When I started asking myself these questions it helped develop a more critical eye and better understanding of how an image/concept is pulled together. But more importantly it opened my eyes to the creative ideas, concepts and effort others had gone through to produce their imagery. I realized that my brain had become hard wired to a 'normal' way of thinking. Having worked in office jobs most of my life I think you can become conditioned to a certain way of thinking. And it's this conditioning that had dulled down my blade of creativity! So it's very important for me to expose myself to more art, whether photographic in nature or not. It's about waking up that creative side of our brains that we all have.
The second point I feel is more general in nature and not so much about creativity but mood. Our moods play a huge part in not only the type of work we produce, but perhaps how well and how often we do it. If you're feeling happy and jovial then those emotions can direct the ideas and approach you take in your projects.
In this modern age we all lead very busy lives and exert different pressures on ourselves, whether that be family commitments or working long hours. Sometimes we don't realize that our minds are becoming frazzled! It's important to take timeout, even from photography and the creative process. All to often I find myself thinking about my next project way to much and spending hours on the internet finding props. There's no harm letting the grey matter rest for a while. Watch a film to take your mind off things. Stuff your face with some Ben and Jerry's cookie dough ice cream. Have a get together with friends and part take in some responsible alcoholic refreshment. What ever it is, just disengage for a few days to recharge!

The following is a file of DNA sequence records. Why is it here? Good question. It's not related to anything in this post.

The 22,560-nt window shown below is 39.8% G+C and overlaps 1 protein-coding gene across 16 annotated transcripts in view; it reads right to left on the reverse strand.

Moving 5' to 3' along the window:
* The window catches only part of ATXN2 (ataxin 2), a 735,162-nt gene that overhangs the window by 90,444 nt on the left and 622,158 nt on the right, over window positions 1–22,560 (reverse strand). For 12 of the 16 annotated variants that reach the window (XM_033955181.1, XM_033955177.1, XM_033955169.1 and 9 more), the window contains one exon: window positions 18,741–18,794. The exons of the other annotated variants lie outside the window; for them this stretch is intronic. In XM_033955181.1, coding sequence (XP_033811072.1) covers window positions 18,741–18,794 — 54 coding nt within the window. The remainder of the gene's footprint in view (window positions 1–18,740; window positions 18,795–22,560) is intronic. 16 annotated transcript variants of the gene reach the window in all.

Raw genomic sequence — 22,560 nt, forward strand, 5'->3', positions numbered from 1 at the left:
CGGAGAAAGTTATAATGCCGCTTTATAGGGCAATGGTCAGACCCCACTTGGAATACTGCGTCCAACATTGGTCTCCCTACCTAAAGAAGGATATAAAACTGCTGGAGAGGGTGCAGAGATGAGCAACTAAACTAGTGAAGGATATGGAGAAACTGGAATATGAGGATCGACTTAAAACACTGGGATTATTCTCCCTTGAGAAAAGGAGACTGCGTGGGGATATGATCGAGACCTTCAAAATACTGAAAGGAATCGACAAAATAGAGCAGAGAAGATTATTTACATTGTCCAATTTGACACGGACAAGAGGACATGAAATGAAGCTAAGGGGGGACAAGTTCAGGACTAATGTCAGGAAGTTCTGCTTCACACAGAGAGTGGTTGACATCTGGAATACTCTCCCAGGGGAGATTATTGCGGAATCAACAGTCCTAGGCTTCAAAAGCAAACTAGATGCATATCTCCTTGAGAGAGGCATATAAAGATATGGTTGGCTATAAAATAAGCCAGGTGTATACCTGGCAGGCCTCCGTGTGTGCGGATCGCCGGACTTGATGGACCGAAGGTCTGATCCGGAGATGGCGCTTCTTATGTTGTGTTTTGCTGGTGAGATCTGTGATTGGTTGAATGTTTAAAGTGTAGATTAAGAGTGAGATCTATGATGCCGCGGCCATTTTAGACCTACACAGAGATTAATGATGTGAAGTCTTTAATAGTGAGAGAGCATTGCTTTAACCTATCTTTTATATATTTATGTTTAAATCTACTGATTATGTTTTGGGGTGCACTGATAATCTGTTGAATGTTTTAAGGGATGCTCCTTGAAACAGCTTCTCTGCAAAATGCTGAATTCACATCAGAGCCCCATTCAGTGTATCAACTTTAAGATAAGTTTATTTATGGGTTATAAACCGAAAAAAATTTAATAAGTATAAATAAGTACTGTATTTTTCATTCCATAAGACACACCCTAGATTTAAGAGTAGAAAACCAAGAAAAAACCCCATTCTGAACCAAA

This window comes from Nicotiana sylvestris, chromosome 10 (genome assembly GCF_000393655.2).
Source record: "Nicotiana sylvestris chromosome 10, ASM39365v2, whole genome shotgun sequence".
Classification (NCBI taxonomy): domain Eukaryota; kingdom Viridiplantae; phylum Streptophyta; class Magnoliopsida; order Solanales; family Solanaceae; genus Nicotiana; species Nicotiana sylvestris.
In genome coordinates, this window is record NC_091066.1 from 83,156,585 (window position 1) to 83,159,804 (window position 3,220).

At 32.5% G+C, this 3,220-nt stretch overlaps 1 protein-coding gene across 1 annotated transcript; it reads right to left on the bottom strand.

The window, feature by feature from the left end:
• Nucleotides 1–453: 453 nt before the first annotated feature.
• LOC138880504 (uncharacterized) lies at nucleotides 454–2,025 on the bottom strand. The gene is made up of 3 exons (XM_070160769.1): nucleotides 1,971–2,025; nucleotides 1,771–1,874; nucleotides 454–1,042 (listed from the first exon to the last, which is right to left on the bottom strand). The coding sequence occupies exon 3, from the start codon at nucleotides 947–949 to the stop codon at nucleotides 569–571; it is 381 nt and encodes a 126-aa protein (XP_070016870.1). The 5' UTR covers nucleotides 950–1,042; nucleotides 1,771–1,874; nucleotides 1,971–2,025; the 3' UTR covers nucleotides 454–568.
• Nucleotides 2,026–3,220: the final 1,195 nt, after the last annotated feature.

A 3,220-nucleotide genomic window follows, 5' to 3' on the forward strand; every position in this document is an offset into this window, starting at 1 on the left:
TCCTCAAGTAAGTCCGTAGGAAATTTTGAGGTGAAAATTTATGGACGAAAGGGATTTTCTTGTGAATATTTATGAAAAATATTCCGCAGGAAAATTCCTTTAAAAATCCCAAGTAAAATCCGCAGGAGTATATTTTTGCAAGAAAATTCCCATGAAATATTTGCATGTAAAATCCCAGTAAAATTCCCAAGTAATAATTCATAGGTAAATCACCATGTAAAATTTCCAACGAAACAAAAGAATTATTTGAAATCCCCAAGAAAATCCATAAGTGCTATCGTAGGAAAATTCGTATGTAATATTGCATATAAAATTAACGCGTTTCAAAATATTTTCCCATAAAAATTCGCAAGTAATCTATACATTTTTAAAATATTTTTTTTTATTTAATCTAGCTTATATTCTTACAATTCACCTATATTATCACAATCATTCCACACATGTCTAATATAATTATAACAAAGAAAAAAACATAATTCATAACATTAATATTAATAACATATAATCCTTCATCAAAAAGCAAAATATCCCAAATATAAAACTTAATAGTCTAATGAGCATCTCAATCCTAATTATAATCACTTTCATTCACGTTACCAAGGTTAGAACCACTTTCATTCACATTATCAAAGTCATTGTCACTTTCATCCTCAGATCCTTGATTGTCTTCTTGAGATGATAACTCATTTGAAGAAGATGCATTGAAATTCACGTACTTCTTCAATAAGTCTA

I need some inspiration...
I challenge you right now to set yourself a goal. A goal to create something completely different from your usual style. Look around at your peers to see what they have created, something that interests you. Ask them about their creative process (the 'how did you do that' questions).
There are some amazing pictures on 500px you could use for inspiration. Why not try your hand at face painting and incorporate that into your imagery. You can see this in action in my Demon Light images available on my portfolio. For those of you saying "But I don't know how to do that..." I would say at least give it a go! I had never done face painting before but found some fantastic tutorials on YouTube. Unless you give things a try, whatever the outcome, how do you expect to grow as an artist?
Make sure that you 'learn' something from the experience. The more you create and challenge yourself the more you will learn. In turn the more 'light-bulb' moments you'll have for your next project. Ideas that become wilder, wackier and more ambitious than the last!
Do you have any useful tips which help get the creative juices flowing? Leave them in the comments below!